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Intertunnel Relationships in Combined Anterior Cruciate Ligament and Posterolateral Corner Reconstruction : An In Vivo 3-Dimensional Anatomic Study

Authors
 Sung-Jae Kim ; Chong Bum Chang ; Kwan Kyu Park ; Jae Han Ko ; Sung-Hwan Kim ; Yon-Sik Yoo ; Chong Hyuk Choi 
Citation
 American Journal of Sports Medicine, Vol.41(4) : 849~857, 2013 
Journal Title
 American Journal of Sports Medicine 
ISSN
 0363-5465 
Issue Date
2013
Abstract
BACKGROUND: Combined anterior cruciate ligament (ACL) and posterolateral corner (PLC) injuries are relatively common, and tunnel convergence could occur in combined ACL and PLC reconstruction. PURPOSE: This study sought to elucidate the ranges of angles and distances of lateral collateral ligament (LCL) and popliteus tendon (PT) femoral tunnels that do not violate the intercondylar notch distally and ACL tunnels proximally during combined ACL and PLC reconstruction. STUDY DESIGN: Descriptive laboratory study. METHODS: Three-dimensional anatomic knee models were developed using customized software from computed tomography images of 14 patients at 0°, 90°, and 120° of flexion. Single-bundle (SB) and double-bundle (DB) ACL tunnels using the transtibial method for anteromedial bundles and the anteromedial portal method for posterolateral bundles were created. The ranges of safe angles and distances were measured at 10° and 20° posterior, neutral (0°), and 10° and 20° anterior on the horizontal plane relative to the transepicondylar axis from the isometric LCL and PT femoral insertions. The SB ACL reconstruction using the accessory medial portal and LCL reconstruction using the anatomic footprint were also analyzed. RESULTS: Distal and proximal angles from insertions of the LCL and PT, not violating the intercondylar notch or the ACL tunnels, increased as the LCL or PT headed from a posterior to anterior direction. Safe distances from the LCL and PT femoral insertions were approximately over 35 mm distally and 30 mm proximally. For SB ACL reconstruction using the accessory medial portal, safe angles were larger proximally than those of SB ACL reconstruction using the transtibial technique. For LCL reconstruction using the anatomic footprint, proximal angles were significantly smaller than those of the isometric LCL. CONCLUSION: Considering the relationship between the LCL and PT tunnels and fixation strength, tunneling will be safe when the LCL and PT are positioned at an angle of approximately 20° anterior and 10° proximal to the transepicondylar axis. CLINICAL RELEVANCE: These results will help to reduce the incidence of tunnel convergence in combined ACL and PLC reconstructions.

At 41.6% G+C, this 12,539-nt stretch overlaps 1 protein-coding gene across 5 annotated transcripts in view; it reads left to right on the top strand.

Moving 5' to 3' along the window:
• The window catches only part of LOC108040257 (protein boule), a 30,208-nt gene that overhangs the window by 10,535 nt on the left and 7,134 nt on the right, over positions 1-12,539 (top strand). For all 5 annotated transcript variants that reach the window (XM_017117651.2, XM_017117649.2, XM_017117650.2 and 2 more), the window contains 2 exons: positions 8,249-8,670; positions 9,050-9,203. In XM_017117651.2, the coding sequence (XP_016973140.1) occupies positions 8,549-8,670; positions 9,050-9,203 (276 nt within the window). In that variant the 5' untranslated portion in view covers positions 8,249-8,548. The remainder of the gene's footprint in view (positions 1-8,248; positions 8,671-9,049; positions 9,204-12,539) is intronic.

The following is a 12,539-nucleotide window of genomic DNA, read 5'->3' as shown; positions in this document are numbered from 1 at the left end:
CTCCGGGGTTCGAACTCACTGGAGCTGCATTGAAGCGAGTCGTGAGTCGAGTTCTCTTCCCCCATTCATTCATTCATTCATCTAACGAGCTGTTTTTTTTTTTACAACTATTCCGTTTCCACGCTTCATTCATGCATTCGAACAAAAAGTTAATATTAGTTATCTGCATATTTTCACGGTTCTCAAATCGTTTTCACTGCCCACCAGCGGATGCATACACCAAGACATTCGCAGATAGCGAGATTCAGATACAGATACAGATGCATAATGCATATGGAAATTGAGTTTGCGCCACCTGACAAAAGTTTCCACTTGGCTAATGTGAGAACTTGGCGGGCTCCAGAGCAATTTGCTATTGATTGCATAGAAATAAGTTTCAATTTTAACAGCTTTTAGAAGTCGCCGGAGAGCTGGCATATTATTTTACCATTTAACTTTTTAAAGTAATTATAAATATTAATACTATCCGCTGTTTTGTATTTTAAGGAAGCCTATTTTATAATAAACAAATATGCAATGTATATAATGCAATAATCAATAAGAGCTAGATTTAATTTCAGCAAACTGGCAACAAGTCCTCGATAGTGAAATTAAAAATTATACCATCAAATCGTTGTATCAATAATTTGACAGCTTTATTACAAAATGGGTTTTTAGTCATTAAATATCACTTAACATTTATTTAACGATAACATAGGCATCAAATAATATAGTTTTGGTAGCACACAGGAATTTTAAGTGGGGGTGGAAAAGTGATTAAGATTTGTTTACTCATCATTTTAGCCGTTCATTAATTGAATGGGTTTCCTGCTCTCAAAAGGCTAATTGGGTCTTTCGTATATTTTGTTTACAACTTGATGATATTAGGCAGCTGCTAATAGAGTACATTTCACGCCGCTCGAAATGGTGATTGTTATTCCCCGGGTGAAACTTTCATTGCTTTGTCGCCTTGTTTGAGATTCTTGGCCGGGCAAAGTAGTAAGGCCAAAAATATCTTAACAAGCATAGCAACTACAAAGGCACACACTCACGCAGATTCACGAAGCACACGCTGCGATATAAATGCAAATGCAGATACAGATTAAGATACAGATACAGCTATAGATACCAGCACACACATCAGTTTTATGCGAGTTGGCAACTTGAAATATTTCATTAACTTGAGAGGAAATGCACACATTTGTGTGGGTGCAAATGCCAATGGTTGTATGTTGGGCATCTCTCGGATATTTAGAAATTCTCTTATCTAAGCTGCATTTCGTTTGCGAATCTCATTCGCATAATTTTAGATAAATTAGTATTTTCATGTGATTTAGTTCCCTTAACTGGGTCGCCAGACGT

URI
http://ir.ymlib.yonsei.ac.kr/handle/22282913/87026
DOI
10.1177/0363546513478571
Appears in Collections:
1. 연구논문 > 1. College of Medicine > Dept. of Orthopedic Surgery
Yonsei Authors
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Link
 http://ajs.sagepub.com/content/41/4/849.long
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